Every royal idea has been promoted as the greatest this and that. The king was promoted as great and good. No facts were allowed to stand in the way. School books and even university texts were modified to meet the need for portraying the king as a demigod. And, as we know, laws were strengthened and used to shut up those who found all this cult creating just a bit too stifling.

So Thailand has had a cult of personality for some time. What we are seeing now is an outpouring of this treacly fairy tale compressed in time. That too is a creation, paving the way for a new reign.

Those who thought the death of the “father” might lead to something different in Thailand are probably going to be disappointed as his image will be “protected” as a means to embed the new regime. Royalists are coming on board for the new reign. The cult of personality will remain, for the dead king, but that will be used to protect the military-monarchy regime going forward.

North Thailand or North Korea?

19 06 2015

As we have mentioned several times previously, worshiping Dear or Great Leaders in Thailand and North Korea have some essential similarities.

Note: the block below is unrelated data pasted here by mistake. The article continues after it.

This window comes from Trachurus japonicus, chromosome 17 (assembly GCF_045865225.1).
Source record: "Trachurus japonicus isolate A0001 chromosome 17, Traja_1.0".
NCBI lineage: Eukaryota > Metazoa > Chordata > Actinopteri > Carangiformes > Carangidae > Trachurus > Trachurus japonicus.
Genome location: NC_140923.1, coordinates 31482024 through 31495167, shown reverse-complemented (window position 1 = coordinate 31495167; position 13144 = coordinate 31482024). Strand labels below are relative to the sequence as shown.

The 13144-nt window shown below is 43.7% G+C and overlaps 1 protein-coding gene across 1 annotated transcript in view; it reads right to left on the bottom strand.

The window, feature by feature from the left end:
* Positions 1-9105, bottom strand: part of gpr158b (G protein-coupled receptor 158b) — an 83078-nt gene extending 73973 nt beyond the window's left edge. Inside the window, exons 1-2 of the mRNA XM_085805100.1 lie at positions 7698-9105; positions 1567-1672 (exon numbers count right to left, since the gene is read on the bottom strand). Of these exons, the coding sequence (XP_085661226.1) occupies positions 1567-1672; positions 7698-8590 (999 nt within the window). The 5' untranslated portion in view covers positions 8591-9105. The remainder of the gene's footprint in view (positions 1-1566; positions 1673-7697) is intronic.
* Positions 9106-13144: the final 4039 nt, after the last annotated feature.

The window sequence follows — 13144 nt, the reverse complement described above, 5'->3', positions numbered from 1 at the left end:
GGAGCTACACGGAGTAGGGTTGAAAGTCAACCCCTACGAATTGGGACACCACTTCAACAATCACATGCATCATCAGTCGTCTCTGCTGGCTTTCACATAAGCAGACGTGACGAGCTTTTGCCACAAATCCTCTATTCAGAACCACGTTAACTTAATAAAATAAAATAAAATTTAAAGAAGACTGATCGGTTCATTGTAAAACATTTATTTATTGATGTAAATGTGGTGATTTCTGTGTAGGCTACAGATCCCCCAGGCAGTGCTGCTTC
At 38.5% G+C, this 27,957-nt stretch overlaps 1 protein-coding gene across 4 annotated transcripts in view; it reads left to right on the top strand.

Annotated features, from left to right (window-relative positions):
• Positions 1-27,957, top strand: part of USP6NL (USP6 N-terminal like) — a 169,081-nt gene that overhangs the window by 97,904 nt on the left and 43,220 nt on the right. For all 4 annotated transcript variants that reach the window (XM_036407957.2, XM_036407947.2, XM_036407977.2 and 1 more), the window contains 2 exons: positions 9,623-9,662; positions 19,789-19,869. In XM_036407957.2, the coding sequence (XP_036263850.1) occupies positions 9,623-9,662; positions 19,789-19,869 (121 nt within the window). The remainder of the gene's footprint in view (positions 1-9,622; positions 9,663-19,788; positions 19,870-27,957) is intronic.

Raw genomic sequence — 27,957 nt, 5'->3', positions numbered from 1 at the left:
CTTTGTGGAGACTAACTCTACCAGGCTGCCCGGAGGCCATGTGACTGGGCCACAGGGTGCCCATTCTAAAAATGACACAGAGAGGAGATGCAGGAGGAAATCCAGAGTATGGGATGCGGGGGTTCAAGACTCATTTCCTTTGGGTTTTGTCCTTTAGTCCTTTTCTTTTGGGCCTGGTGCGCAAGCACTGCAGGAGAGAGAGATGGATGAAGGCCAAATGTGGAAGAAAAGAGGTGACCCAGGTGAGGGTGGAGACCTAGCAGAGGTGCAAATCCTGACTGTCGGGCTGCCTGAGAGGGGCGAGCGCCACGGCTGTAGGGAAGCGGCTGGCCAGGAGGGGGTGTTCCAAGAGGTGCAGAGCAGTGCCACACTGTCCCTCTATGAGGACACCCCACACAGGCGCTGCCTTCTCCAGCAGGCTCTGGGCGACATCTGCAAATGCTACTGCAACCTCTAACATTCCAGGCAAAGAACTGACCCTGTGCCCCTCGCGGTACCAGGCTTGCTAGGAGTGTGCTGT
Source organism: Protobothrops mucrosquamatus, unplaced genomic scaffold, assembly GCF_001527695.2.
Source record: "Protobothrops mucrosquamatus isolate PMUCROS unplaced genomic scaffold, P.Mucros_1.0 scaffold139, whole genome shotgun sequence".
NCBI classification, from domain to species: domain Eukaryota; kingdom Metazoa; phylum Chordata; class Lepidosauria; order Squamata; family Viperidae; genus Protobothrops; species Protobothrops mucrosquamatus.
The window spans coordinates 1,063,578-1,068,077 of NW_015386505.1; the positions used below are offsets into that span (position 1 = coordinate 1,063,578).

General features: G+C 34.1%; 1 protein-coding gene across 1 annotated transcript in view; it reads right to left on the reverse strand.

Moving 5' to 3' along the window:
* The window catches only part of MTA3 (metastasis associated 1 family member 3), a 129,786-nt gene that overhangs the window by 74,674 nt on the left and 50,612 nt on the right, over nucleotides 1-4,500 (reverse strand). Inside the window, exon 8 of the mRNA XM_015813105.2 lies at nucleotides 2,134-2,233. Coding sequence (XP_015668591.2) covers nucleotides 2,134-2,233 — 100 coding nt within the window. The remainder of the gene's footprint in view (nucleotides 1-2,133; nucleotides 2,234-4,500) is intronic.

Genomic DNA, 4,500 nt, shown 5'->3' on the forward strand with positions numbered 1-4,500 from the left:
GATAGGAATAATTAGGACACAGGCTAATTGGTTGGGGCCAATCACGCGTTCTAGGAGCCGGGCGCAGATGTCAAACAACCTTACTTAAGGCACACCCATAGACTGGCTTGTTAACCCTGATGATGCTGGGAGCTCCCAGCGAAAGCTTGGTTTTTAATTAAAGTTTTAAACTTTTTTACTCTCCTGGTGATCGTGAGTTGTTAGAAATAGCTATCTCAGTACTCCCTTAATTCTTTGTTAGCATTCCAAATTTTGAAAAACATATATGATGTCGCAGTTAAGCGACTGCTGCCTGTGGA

As the National News Bureau of Thailand reports, in Chiang Rai in the north of Thailand – not North Korea – several “government agencies in Chiang Rai province have convened a meeting to discuss plans to promote the little-known Phaya Phi Phak Forest Park as an important historical attraction.”

Once the area was a site of battles between the Communist Party of Thailand and Thailand’s military. A memorial has been erected at 1,118 m on Doi Phaya Phi Phak to commemorate those who died in the battles. Some details are available in this book (it has a Google books preview) and there’s a CPT version of events available as a pretty slow download of a PDF. The Army was later involved in drug trafficking in the area.

It is apparently Army Region 3 that has led the planning “to develop the national park into a must-see tourist attraction in Chiang Rai, highlighting its forest landscape and historical importance.”

They are managing to convert a one-time battlefield into a royal and military revision of history. That revision commemorates a visit by monarchs: “Their Majesties the King and Queen visited the strife-torn area to boost morale for the soldiers and villagers. During his visit, HM the King also bestowed his footprints, which are now kept in Mengrai Fort.” Of course, this “project” is meant to “celebrate the 88th birthday anniversary of … the King.”